Point Blank Evumbi
Updated: Sep 19, 2020
1. Who is PB? What inspired the name?
Birth name, Emmanuel Oluoch Nyakwada, Point Blank Evumbi is a creative, who uses visual and verbal art to get his point across. And make a profit in the process.
I gave myself the name 16 years ago, while in high school. My -now deceased- friend from back then, encouraged me to find my voice that doesn’t seek to people please but make an impact. I thus chose to be ‘brutally honest’ with my work. Also, I needed a tag to sign my work. Instead of Brutal honesty, POINT BLANK made sense. I added EVUMBI to make it unique. Its my second name (Oluoch) in Suba.
2. Where are you from/based?
I’m Kenyan. Born and raised. Learnt a lot from in my field through experience and, dare I say, the internet.
3. What kind of creative are you?
I’d like to say, I’m a ‘curious creative’. I will attempt the unexpected and untested and pick from countless sources to better my work. Many like to play safe and God speed to them, if they’re fulfilled in the end. I prefer to go where they choose not to. Use all the weaknesses and strengths of my peers as learning tools.
4. What drew you to creative work?
The possibility of owning my own ideas. I grew up loving comics and when I wanted to know how they were made, the first digital content company I saw was Image comics. Add that to the independent thinking I loved from my second passion, hip hop, no way I wasn’t going to attempt being creative.
5. Tell us about your work/niche of interest?
I work primarily in digital illustration and animation. My love for two-dimensional animation and comic books is still overwhelming. I primarily enjoy imaginative work. It feels like a clean slate. You set the rules as you go. My main works, at the moment, are three publications: Homeguard, Adventures of Nruff – which I write and illustrate, with the latter being a collaboration alongside Dj’s Nruff and Justin Rich- and illustrator for Shadow walkers, written by Mutendei writes.
6. Who inspired your interest in the creative world?
My High school Art teacher: Mrs. Mbero. She told me that I thrive in Imaginative composition and encouraged me to make the work I create, as realistic as possible. Second to her, I would say, my countless friends who introduced me to the underbelly of world history. Countless tales are told and written based on so called “historical Fact”, but when you meet people from all races with a vast knowledge of that which isn’t often made public, your imagination can easily go on overdrive.
For example: it is alleged that Alexander the great (or the barbarian) couldn’t make it past, what we now call Ethiopia, because of a warrior Queen who lead from the front and was unbeaten in war. Try keeping that in your imagination and not pick up a pen…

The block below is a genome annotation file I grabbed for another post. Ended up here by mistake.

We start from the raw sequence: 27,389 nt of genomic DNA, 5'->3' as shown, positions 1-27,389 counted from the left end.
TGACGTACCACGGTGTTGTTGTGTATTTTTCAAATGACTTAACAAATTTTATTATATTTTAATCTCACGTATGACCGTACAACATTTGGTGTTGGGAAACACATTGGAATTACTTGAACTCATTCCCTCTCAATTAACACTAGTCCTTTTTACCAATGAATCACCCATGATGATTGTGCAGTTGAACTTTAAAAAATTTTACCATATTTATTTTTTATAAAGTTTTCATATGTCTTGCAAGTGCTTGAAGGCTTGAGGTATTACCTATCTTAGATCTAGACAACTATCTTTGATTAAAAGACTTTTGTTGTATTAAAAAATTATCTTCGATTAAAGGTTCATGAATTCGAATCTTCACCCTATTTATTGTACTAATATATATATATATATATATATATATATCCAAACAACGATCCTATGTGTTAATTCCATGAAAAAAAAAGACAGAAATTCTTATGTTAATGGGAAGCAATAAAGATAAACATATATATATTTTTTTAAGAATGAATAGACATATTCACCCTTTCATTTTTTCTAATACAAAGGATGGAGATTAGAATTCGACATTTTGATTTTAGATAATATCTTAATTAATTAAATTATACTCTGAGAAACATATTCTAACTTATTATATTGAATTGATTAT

7. What dreams/aspirations do you have for the creative arena in the continent?
I look forward to the day when the continent has a market so explosive, we read from each other and the major stars of different creators are loved in every single country. I see the west as a secondary market. If we love each other’s material first, the whole world will be an even greater gift.
8. Do you have any upcoming works/events this year?
After a two-year break from my personal brands, I aim to release 4 issues of my lead titles, another 4 collaborations as well. Some great writers approached me years ago in hopes of working together. My schedule, often taking a turn for the excessive, I hope to help their stories along.
9. Who are your favourite comic book characters and why?
Though, lately, he’s been handled poorly, my favorite foreign character is Superman. When I fist saw the character take flight on a tv screen, then eventually in comics, I loved the innocence and moral compass of the character. Granted, no man can be that clean cut, but it pushes us all to try be exactly that. Good to all. Locally, I love Miguel Sede by Maddo. He’s one of the inspirations for my book, Homeguard. I love noir comics and films. Don’t consume as much but intend to.
10. Is there anything else you would like to tell us?
Believe in the process of industry. We would love to have a comic industry but first, we must be industrious. The books have to come to life before they hop! to other heights. Same with the animation industry. We will only be able to compete internationally once we move from treating the creative culture as a fad or a curiosity to pretentious about. Love what you do and your audience the world over will love you forever.
See you at the next comic convention in Nairobi